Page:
Data Centers Rely on Optical Fiber Connector Performance
An important part of new fiber infrastructure involves optical fiber connectors. By mechanically coupling and aligning fiber cores so light can pass through, optical fiber connectors can impact insertion loss and return loss levels, installation time and overall fiber system costs.
In fiber optic systems, LC, SC and MPO optical fiber connectors are often used.
- SC (square connector) connectors have a push-pull coupling end face with a spring-loaded ceramic ferrule, and is ideal in data center applications.
- LC (Lucent connector) connectors – also push-pull connectors – came along after SC connectors, and feature a smaller ferrule (for this reason, it’s known as a “small form-factor connector”). Its smaller size makes it ideal for dense data center racks and panels.
- MPO connectors are used for ribbon cables with anywhere from eight to 24 fibers.
Optical Fiber Connectors’ Impact on Insertion Loss
Channel insertion loss in a fiber link depends on the length of the fiber and the number of connections. The initial connection to the most commonly used SFP and QSFP optical transceiver modules, as shown below, isn’t considered part of the channel link loss.
Transceiver module connections
The multimode fiber (MMF) attenuation parameter used to calculate the channel insertion loss budget is 3.5 dB/km. Currently, OM3/OM4/OM5 fiber cable specifications in ANSI/TIA-568.3-D have already been ratified to 3.0 dB/km, which allows additional headroom to the total link budget.
In MMF links, optical fiber connector loss usually dominates channel insertion loss, especially in short-reach applications where the fiber attenuation is very small. Many MMF connections installed in data centers are factory pre-terminated and professionally polished.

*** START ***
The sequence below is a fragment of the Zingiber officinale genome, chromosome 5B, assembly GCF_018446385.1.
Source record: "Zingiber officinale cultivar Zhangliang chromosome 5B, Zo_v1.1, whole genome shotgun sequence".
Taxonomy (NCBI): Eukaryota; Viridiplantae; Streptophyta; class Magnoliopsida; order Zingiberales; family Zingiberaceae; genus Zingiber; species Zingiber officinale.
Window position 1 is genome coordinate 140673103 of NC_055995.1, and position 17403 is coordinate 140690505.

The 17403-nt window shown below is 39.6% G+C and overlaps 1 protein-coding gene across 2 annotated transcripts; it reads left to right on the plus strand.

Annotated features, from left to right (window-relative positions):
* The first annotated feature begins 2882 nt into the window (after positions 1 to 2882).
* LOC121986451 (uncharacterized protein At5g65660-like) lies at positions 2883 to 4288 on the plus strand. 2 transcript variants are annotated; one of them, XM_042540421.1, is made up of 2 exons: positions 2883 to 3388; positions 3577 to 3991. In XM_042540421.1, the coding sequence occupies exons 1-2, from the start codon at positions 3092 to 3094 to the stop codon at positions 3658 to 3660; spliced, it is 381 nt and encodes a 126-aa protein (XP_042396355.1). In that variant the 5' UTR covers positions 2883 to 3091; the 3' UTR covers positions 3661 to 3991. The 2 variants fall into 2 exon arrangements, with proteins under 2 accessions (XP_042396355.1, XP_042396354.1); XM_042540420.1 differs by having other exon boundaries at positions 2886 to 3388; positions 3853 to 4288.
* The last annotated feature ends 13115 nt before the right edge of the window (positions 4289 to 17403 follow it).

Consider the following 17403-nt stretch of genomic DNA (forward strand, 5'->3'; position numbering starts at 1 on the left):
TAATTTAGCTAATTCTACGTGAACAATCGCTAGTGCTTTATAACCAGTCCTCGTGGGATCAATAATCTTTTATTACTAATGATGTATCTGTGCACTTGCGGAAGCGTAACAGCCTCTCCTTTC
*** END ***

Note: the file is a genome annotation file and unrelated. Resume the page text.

LC Duplex is an optical fiber connector with a pair of MMF or singlemode fiber (SMF) that transmits the data in two opposite directions, one in each fiber. It can be used for single-lane transceivers, such as 10G or 25G SFP, or used for wavelength multiplexing, such as CWDM4, SWDM4 or BiDi, in the same fiber pair.
MPO arrayed connectors support parallel fiber connectivity for MMF and SMF types. A typical use case for MMF MPO-12 (eight fibers) is the 40GBASE-SR4 and 100GBASE-SR4 transceiver, with four fibers as Tx (transmit) and the other four fibers as Rx (receive).
High-fiber-count MPO-16, MPO-24 and MPO-32 connectors have also been developed to support permanent trunk cabling and transceivers like 100GBASE-SR10 (20 fibers) and 400GBASE-SR16 (32 fibers).
Such configuration has also been adopted for parallel-singlemode (PSM) transceivers, which typically support a 500 m reach in data centers. MPO trunk cables are also used as horizontal permanent links in data centers for fiber aggregation.
Historically, in an SMF system, insertion loss is considerably higher because links are designed for much longer reach; the attenuation in SMF is much lower than in MMF. Due to a much smaller fiber core size, insertion loss of each SMF connection is considerably higher than insertion loss of the MMF connection.
LC Duplex (single lane or wavelength multiplexing) and MPO-12, MPO-16, MPO-24 and MPO-32 (parallel fiber lane) optical fiber connectors
We use the overfilled launch condition model to compare connection insertion loss between MMF and SMF. Assuming that the light is evenly distributed in the fiber core, with a diameter of 2R, and the core-to-core vertical misalignment is Δr, then the connection insertion loss will be:
Connection Insertion Loss = 1 - (2α - sin2α) / π, with α = cos-1(Δr/2R).
As shown below, singlemode optical fiber connector performance is very prone to vertical misalignment. For instance, 1 µm vertical misalignment in an MMF connection (core size of 50 µm diameter) could only cause 2.5% loss (0.11 dB), while it could cause more than 14% loss (0.66 dB) in an SMF connection.
Optical fiber connector loss vs. fiber core vertical misalignment
To learn more about all of the components that make up a new fiber system, download our application note: Get Ready: New Fiber Infrastructure for Data Centers. To learn more about how Belden can help you prepare your data center for what’s to come, visit info.belden.com/data-center.